How Spike Lee’s ‘Do the Right Thing’ Ignited Street Style
When it first appeared, Do the Right Thing was seen as a validation and celebration of street style clothing. Three decades later, it’s still inspiring us.
Do The Right Thing, one of the best movies of the ’80s, instantly elevated Spike Lee into an Oscar-nominated bracket of directors—storytellers who weave art, race, counterculture, and social politics into the fabric of modern American life.
Set in the Bedford-Stuyvesant neighborhood of Brooklyn, the controversial, powerful 1989 film takes place on the hottest day of the year, when sub-cultures clash and racial tensions reach a boiling point.
The story was one never fully explored in modern cinema, but more important, we witnessed a largely black community’s narrative fully realized in our distinct vernacular, music, and dress. In other words: The movie relied heavily on how style identified, divided, and ultimately dictated outcomes good and bad.
Veteran costume designer Ruth E. Carter was responsible for looks that would, eventually, set precedents for the future of urban streetwear and would subsequently influence such future projects as A Different World, Fresh Prince of Bel-Air, the hip-hop collective Native Tongues, and music festival Afro Punk.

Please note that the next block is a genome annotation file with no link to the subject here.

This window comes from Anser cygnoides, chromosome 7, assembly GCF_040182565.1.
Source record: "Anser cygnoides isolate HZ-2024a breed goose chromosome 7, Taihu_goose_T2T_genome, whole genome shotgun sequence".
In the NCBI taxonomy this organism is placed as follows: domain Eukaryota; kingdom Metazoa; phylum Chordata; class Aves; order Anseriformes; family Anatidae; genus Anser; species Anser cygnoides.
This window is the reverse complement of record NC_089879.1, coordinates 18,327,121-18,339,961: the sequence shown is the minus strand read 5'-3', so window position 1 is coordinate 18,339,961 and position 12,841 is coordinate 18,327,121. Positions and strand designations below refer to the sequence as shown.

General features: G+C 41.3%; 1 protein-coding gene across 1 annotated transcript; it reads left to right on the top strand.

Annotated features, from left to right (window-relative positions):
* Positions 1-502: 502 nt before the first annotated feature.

More political than trendy, the costume palette was a sign of the times: 1989, summertime, vibrant, bold, fresh, youthful, red/black/green, Brooklyn. Much like what was seen in Spike’s previous effort, School Daze, the establishment of a communal lookbook focused on location and fashion climate.
The cameo by Jean-Michel Basquiat delivered a more conscious message: the transformation of black art from primitive to abstract, and with it the interjection of an Afrocentric way of life and dress. It was, in layman terms, urban avant garde.
Former Brooklynite Courtney Anderson, music curator and A&R man, knows all about that evolving style landscape captured by Do the Right Thing, from the swagger to the music to the attitude of individuality. While interning at the Cross Colours showroom, under the supervision of up-and-coming stylist June Ambrose, Anderson saw a shift in the style dynamics from a cultural viewpoint. “I didn’t think of it as fashion—it was a sign of the times,” he says of the movie’s cultural influence. “It was urban street style. It was Afrocentric. It was an opulence of hip-hop. It was going to Moshood or buying Cross Colours to select an outfit, these new black designers that were everything bespoke and flowy. It was, in my case, thrifting and pairing pajama pants with blazers. It offered a snapshot of the people of Brooklyn in all of their glory.”